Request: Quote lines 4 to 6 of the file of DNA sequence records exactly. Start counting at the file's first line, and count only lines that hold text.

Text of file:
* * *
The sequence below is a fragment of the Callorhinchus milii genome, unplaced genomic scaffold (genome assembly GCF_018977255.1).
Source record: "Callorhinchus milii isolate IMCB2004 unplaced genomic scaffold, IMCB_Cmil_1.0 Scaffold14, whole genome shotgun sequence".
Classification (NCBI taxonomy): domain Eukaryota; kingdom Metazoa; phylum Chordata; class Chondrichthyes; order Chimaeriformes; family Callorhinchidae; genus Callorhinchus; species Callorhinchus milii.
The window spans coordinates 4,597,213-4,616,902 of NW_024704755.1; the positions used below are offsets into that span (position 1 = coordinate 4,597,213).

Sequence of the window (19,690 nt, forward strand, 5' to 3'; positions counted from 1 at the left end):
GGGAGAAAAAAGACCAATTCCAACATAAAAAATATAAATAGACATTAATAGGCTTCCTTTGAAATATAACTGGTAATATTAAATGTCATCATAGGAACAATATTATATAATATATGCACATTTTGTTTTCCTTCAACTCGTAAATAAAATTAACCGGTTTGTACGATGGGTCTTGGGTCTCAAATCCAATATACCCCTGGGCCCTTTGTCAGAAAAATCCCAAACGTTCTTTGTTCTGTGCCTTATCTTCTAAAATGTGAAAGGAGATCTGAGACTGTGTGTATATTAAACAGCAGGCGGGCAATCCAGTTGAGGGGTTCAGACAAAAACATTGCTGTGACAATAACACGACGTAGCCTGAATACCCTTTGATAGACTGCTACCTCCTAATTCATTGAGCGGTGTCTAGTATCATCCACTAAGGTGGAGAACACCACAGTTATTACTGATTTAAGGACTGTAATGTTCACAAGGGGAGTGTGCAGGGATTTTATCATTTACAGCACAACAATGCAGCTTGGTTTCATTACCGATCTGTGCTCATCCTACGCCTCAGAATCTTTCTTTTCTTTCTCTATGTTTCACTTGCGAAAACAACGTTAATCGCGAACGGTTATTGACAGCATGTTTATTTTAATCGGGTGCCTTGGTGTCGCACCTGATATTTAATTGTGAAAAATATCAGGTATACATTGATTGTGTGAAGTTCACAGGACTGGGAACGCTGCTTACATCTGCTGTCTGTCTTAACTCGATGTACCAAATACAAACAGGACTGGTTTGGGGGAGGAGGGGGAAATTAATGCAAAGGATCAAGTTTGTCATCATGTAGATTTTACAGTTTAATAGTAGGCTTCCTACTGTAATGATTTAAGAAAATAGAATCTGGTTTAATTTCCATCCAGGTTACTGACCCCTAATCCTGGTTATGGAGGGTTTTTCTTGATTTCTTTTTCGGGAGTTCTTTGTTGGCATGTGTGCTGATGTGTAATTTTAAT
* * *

The window spans coordinates 4,597,213-4,616,902 of NW_024704755.1; the positions used below are offsets into that span (position 1 = coordinate 4,597,213).

Sequence of the window (19,690 nt, forward strand, 5' to 3'; positions counted from 1 at the left end):
GGGAGAAAAAAGACCAATTCCAACATAAAAAATATAAATAGACATTAATAGGCTTCCTTTGAAATATAACTGGTAATATTAAATGTCATCATAGGAACAATATTATATAATATATGCACATTTTGTTTTCCTTCAACTCGTAAATAAAATTAACCGGTTTGTACGATGGGTCTTGGGTCTCAAATCCAATATACCCCTGGGCCCTTTGTCAGAAAAATCCCAAACGTTCTTTGTTCTGTGCCTTATCTTCTAAAATGTGAAAGGAGATCTGAGACTGTGTGTATATTAAACAGCAGGCGGGCAATCCAGTTGAGGGGTTCAGACAAAAACATTGCTGTGACAATAACACGACGTAGCCTGAATACCCTTTGATAGACTGCTACCTCCTAATTCATTGAGCGGTGTCTAGTATCATCCACTAAGGTGGAGAACACCACAGTTATTACTGATTTAAGGACTGTAATGTTCACAAGGGGAGTGTGCAGGGATTTTATCATTTACAGCACAACAATGCAGCTTGGTTTCATTACCGATCTGTGCTCATCCTACGCCTCAGAATCTTTCTTTTCTTTCTCTATGTTTCACTTGCGAAAACAACGTTAATCGCGAACGGTTATTGACAGCATGTTTATTTTAATCGGGTGCCTTGGTGTCGCACCTGATATTTAATTGTGAAAAATATCAGGTATACATTGATTGTGTGAAGTTCACAGGACTGGGAACGCTGCTTACATCTGCTGTCTGTCTTAACTCGATGTACCAAATACAAACAGGACTGGTTTGGGGGAGGAGGGGGAAATTAATGCAAAGGATCAAGTTTGTCATCATGTAGATTTTACAGTTTAATAGTAGGCTTCCTACTGTAATGATTTAAGAAAATAGAATCTGGTTTAATTTCCATCCAGGTTACTGACCCCTAATCCTGGTTATGGAGGGTTTTTCTTGATTTCTTTTTCGGGAGTTCTTTGTTGGCATGTGTGCTGATGTGTAATTTTAAT